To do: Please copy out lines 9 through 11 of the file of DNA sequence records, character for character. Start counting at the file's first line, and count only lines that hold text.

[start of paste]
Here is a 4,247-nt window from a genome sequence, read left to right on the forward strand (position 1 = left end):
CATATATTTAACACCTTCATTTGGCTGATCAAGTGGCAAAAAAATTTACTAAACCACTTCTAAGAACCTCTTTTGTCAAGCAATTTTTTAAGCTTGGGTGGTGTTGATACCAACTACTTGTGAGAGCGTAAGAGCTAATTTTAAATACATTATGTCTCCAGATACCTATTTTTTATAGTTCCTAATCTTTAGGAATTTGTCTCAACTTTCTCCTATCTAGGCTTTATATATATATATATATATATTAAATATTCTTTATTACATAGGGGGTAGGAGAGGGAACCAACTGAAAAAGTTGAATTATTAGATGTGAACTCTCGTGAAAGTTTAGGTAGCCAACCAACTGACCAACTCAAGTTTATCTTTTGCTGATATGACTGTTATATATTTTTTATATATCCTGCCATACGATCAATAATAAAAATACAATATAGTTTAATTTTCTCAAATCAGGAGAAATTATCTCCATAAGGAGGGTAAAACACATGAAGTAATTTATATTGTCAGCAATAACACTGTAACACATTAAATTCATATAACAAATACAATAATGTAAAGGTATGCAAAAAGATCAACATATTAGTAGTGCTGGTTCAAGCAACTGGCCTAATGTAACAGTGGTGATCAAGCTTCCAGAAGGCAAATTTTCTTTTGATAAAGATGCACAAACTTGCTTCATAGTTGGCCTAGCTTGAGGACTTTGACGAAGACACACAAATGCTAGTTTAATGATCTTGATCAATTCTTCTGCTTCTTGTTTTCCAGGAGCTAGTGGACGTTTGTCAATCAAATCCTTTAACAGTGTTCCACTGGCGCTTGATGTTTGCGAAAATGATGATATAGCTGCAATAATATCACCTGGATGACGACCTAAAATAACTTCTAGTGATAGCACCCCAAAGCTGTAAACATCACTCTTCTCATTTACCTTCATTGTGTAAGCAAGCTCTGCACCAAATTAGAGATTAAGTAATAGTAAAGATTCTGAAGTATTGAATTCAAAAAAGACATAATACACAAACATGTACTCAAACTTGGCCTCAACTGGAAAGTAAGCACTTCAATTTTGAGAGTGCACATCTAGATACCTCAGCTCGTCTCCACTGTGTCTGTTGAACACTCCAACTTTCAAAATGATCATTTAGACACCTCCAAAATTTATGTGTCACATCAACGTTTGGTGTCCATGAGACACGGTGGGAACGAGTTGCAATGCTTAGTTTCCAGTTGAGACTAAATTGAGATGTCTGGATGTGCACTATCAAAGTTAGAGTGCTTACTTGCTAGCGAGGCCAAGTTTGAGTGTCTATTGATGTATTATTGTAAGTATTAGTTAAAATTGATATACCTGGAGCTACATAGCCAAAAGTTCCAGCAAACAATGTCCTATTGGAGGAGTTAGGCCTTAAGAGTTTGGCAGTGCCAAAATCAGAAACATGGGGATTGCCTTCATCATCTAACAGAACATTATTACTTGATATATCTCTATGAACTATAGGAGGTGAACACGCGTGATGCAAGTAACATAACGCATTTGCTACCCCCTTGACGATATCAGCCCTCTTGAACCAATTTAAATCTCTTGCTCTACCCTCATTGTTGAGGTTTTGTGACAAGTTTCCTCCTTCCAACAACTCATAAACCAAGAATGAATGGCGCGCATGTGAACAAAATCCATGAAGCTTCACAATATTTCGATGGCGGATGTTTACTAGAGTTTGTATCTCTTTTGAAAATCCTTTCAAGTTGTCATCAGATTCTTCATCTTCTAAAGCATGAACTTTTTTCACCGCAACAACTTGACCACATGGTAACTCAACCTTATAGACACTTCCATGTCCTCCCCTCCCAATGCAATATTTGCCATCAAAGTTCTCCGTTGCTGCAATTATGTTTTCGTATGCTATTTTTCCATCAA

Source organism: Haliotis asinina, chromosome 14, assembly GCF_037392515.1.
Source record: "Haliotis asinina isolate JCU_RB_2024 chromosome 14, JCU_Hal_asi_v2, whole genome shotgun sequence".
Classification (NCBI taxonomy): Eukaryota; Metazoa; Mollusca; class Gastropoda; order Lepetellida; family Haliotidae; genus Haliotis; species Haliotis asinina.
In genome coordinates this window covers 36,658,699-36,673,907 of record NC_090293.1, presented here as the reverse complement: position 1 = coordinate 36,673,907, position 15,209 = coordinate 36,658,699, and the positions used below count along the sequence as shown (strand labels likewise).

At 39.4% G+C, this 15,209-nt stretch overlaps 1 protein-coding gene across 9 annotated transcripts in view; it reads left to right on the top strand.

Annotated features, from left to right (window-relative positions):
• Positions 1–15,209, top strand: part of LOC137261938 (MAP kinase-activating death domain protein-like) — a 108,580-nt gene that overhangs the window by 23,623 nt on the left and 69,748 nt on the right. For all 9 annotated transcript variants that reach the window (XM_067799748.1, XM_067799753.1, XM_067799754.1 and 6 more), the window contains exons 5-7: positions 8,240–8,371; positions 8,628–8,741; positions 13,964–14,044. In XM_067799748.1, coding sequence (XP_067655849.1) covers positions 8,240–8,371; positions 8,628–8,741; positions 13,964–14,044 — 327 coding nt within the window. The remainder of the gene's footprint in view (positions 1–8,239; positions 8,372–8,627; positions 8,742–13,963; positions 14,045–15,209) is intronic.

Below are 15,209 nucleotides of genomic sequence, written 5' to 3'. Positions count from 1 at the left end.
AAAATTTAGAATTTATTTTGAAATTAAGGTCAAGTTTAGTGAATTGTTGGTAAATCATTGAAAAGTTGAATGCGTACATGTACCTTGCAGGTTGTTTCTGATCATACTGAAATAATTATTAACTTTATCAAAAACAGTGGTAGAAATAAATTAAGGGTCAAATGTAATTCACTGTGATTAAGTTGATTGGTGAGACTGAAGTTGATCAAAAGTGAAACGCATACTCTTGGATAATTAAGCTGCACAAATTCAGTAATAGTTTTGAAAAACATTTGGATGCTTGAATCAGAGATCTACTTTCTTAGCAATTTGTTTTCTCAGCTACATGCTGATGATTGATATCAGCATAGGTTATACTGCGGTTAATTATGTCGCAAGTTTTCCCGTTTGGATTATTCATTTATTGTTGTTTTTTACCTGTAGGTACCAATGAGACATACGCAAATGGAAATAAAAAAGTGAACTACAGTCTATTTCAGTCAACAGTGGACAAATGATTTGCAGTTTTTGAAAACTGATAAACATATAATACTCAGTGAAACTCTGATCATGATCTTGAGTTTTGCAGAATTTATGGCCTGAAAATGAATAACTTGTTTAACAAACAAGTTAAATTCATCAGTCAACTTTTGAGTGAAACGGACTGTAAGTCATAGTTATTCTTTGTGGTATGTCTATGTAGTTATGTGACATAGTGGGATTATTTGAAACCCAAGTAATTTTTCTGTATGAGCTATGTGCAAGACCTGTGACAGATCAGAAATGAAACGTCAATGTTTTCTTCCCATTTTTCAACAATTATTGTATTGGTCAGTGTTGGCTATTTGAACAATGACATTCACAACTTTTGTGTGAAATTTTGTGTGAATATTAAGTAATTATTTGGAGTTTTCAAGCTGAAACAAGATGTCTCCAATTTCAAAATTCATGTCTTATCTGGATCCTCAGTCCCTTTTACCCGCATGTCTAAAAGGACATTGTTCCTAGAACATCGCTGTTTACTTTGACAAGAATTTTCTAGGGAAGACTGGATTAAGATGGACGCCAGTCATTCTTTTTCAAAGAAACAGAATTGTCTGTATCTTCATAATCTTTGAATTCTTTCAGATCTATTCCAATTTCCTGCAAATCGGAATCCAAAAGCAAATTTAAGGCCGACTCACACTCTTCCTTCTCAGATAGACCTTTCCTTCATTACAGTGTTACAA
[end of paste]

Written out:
• Positions 1–15,209, top strand: part of LOC137261938 (MAP kinase-activating death domain protein-like) — a 108,580-nt gene that overhangs the window by 23,623 nt on the left and 69,748 nt on the right. For all 9 annotated transcript variants that reach the window (XM_067799748.1, XM_067799753.1, XM_067799754.1 and 6 more), the window contains exons 5-7: positions 8,240–8,371; positions 8,628–8,741; positions 13,964–14,044. In XM_067799748.1, coding sequence (XP_067655849.1) covers positions 8,240–8,371; positions 8,628–8,741; positions 13,964–14,044 — 327 coding nt within the window. The remainder of the gene's footprint in view (positions 1–8,239; positions 8,372–8,627; positions 8,742–13,963; positions 14,045–15,209) is intronic.

Below are 15,209 nucleotides of genomic sequence, written 5' to 3'. Positions count from 1 at the left end.
AAAATTTAGAATTTATTTTGAAATTAAGGTCAAGTTTAGTGAATTGTTGGTAAATCATTGAAAAGTTGAATGCGTACATGTACCTTGCAGGTTGTTTCTGATCATACTGAAATAATTATTAACTTTATCAAAAACAGTGGTAGAAATAAATTAAGGGTCAAATGTAATTCACTGTGATTAAGTTGATTGGTGAGACTGAAGTTGATCAAAAGTGAAACGCATACTCTTGGATAATTAAGCTGCACAAATTCAGTAATAGTTTTGAAAAACATTTGGATGCTTGAATCAGAGATCTACTTTCTTAGCAATTTGTTTTCTCAGCTACATGCTGATGATTGATATCAGCATAGGTTATACTGCGGTTAATTATGTCGCAAGTTTTCCCGTTTGGATTATTCATTTATTGTTGTTTTTTACCTGTAGGTACCAATGAGACATACGCAAATGGAAATAAAAAAGTGAACTACAGTCTATTTCAGTCAACAGTGGACAAATGATTTGCAGTTTTTGAAAACTGATAAACATATAATACTCAGTGAAACTCTGATCATGATCTTGAGTTTTGCAGAATTTATGGCCTGAAAATGAATAACTTGTTTAACAAACAAGTTAAATTCATCAGTCAACTTTTGAGTGAAACGGACTGTAAGTCATAGTTATTCTTTGTGGTATGTCTATGTAGTTATGTGACATAGTGGGATTATTTGAAACCCAAGTAATTTTTCTGTATGAGCTATGTGCAAGACCTGTGACAGATCAGAAATGAAACGTCAATGTTTTCTTCCCATTTTTCAACAATTATTGTATTGGTCAGTGTTGGCTATTTGAACAATGACATTCACAACTTTTGTGTGAAATTTTGTGTGAATATTAAGTAATTATTTGGAGTTTTCAAGCTGAAACAAGATGTCTCCAATTTCAAAATTCATGTCTTATCTGGATCCTCAGTCCCTTTTACCCGCATGTCTAAAAGGACATTGTTCCTAGAACATCGCTGTTTACTTTGACAAGAATTTTCTAGGGAAGACTGGATTAAGATGGACGCCAGTCATTCTTTTTCAAAGAAACAGAATTGTCTGTATCTTCATAATCTTTGAATTCTTTCAGATCTATTCCAATTTCCTGCAAATCGGAATCCAAAAGCAAATTTAAGGCCGACTCACACTCTTCCTTCTCAGATAGACCTTTCCTTCATTACAGTGTTACAA